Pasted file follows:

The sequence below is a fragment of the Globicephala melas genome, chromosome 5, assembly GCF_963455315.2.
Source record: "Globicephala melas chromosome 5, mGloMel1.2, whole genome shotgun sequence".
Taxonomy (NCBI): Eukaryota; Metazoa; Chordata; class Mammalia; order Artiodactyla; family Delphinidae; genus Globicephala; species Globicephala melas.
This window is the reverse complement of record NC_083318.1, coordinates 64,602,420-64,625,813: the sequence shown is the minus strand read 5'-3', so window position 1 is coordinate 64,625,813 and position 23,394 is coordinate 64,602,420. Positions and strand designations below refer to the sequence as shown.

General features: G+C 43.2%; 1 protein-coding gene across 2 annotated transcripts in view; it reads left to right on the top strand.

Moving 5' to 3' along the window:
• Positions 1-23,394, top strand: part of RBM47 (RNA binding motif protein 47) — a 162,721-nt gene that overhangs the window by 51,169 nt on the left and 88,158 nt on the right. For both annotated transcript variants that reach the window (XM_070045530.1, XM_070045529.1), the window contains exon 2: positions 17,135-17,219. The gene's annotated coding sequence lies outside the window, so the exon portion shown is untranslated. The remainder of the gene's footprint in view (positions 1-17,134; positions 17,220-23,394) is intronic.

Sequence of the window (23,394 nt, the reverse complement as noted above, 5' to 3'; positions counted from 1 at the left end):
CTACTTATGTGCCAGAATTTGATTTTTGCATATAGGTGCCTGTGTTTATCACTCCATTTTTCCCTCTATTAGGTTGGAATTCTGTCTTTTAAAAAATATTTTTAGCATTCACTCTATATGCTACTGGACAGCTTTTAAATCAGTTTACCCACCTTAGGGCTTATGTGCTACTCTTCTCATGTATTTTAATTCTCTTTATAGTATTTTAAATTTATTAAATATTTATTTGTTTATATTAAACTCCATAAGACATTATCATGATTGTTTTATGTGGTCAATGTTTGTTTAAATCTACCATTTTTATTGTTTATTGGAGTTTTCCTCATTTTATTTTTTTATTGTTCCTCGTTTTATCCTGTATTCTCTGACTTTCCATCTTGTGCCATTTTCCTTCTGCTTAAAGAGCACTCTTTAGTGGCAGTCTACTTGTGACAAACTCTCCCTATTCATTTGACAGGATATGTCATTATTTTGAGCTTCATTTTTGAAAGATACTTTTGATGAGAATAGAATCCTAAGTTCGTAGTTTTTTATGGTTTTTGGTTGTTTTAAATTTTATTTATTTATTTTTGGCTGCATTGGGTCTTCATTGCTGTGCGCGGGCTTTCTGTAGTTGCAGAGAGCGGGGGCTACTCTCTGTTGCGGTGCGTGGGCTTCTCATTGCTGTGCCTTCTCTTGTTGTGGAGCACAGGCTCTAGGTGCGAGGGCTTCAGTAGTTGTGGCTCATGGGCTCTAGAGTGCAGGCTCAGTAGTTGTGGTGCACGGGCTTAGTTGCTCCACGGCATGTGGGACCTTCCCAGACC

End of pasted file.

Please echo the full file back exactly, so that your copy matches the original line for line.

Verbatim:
The sequence below is a fragment of the Globicephala melas genome, chromosome 5, assembly GCF_963455315.2.
Source record: "Globicephala melas chromosome 5, mGloMel1.2, whole genome shotgun sequence".
Taxonomy (NCBI): Eukaryota; Metazoa; Chordata; class Mammalia; order Artiodactyla; family Delphinidae; genus Globicephala; species Globicephala melas.
This window is the reverse complement of record NC_083318.1, coordinates 64,602,420-64,625,813: the sequence shown is the minus strand read 5'-3', so window position 1 is coordinate 64,625,813 and position 23,394 is coordinate 64,602,420. Positions and strand designations below refer to the sequence as shown.

General features: G+C 43.2%; 1 protein-coding gene across 2 annotated transcripts in view; it reads left to right on the top strand.

Moving 5' to 3' along the window:
• Positions 1-23,394, top strand: part of RBM47 (RNA binding motif protein 47) — a 162,721-nt gene that overhangs the window by 51,169 nt on the left and 88,158 nt on the right. For both annotated transcript variants that reach the window (XM_070045530.1, XM_070045529.1), the window contains exon 2: positions 17,135-17,219. The gene's annotated coding sequence lies outside the window, so the exon portion shown is untranslated. The remainder of the gene's footprint in view (positions 1-17,134; positions 17,220-23,394) is intronic.

Sequence of the window (23,394 nt, the reverse complement as noted above, 5' to 3'; positions counted from 1 at the left end):
CTACTTATGTGCCAGAATTTGATTTTTGCATATAGGTGCCTGTGTTTATCACTCCATTTTTCCCTCTATTAGGTTGGAATTCTGTCTTTTAAAAAATATTTTTAGCATTCACTCTATATGCTACTGGACAGCTTTTAAATCAGTTTACCCACCTTAGGGCTTATGTGCTACTCTTCTCATGTATTTTAATTCTCTTTATAGTATTTTAAATTTATTAAATATTTATTTGTTTATATTAAACTCCATAAGACATTATCATGATTGTTTTATGTGGTCAATGTTTGTTTAAATCTACCATTTTTATTGTTTATTGGAGTTTTCCTCATTTTATTTTTTTATTGTTCCTCGTTTTATCCTGTATTCTCTGACTTTCCATCTTGTGCCATTTTCCTTCTGCTTAAAGAGCACTCTTTAGTGGCAGTCTACTTGTGACAAACTCTCCCTATTCATTTGACAGGATATGTCATTATTTTGAGCTTCATTTTTGAAAGATACTTTTGATGAGAATAGAATCCTAAGTTCGTAGTTTTTTATGGTTTTTGGTTGTTTTAAATTTTATTTATTTATTTTTGGCTGCATTGGGTCTTCATTGCTGTGCGCGGGCTTTCTGTAGTTGCAGAGAGCGGGGGCTACTCTCTGTTGCGGTGCGTGGGCTTCTCATTGCTGTGCCTTCTCTTGTTGTGGAGCACAGGCTCTAGGTGCGAGGGCTTCAGTAGTTGTGGCTCATGGGCTCTAGAGTGCAGGCTCAGTAGTTGTGGTGCACGGGCTTAGTTGCTCCACGGCATGTGGGACCTTCCCAGACC